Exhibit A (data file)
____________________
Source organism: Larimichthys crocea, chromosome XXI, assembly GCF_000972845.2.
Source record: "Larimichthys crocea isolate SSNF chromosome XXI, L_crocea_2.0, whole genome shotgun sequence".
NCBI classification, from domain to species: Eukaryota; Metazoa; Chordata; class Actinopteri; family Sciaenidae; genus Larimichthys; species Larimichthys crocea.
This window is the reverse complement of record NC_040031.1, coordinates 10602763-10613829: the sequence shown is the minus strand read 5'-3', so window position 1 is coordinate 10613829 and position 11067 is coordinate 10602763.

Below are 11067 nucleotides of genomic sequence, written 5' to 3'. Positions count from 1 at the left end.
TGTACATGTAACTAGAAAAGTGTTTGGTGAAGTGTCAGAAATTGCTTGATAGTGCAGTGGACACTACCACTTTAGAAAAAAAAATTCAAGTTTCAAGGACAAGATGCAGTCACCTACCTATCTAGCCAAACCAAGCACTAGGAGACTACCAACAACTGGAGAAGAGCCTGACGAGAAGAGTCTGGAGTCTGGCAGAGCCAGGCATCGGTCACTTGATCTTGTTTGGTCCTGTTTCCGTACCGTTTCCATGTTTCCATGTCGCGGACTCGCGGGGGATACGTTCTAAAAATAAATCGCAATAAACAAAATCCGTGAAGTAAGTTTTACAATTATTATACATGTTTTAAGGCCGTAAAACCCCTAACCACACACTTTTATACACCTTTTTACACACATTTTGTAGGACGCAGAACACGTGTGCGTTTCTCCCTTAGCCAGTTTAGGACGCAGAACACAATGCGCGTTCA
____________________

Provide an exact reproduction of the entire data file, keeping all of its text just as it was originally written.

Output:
Source organism: Larimichthys crocea, chromosome XXI, assembly GCF_000972845.2.
Source record: "Larimichthys crocea isolate SSNF chromosome XXI, L_crocea_2.0, whole genome shotgun sequence".
NCBI classification, from domain to species: Eukaryota; Metazoa; Chordata; class Actinopteri; family Sciaenidae; genus Larimichthys; species Larimichthys crocea.
This window is the reverse complement of record NC_040031.1, coordinates 10602763-10613829: the sequence shown is the minus strand read 5'-3', so window position 1 is coordinate 10613829 and position 11067 is coordinate 10602763.

Below are 11067 nucleotides of genomic sequence, written 5' to 3'. Positions count from 1 at the left end.
TGTACATGTAACTAGAAAAGTGTTTGGTGAAGTGTCAGAAATTGCTTGATAGTGCAGTGGACACTACCACTTTAGAAAAAAAAATTCAAGTTTCAAGGACAAGATGCAGTCACCTACCTATCTAGCCAAACCAAGCACTAGGAGACTACCAACAACTGGAGAAGAGCCTGACGAGAAGAGTCTGGAGTCTGGCAGAGCCAGGCATCGGTCACTTGATCTTGTTTGGTCCTGTTTCCGTACCGTTTCCATGTTTCCATGTCGCGGACTCGCGGGGGATACGTTCTAAAAATAAATCGCAATAAACAAAATCCGTGAAGTAAGTTTTACAATTATTATACATGTTTTAAGGCCGTAAAACCCCTAACCACACACTTTTATACACCTTTTTACACACATTTTGTAGGACGCAGAACACGTGTGCGTTTCTCCCTTAGCCAGTTTAGGACGCAGAACACAATGCGCGTTCA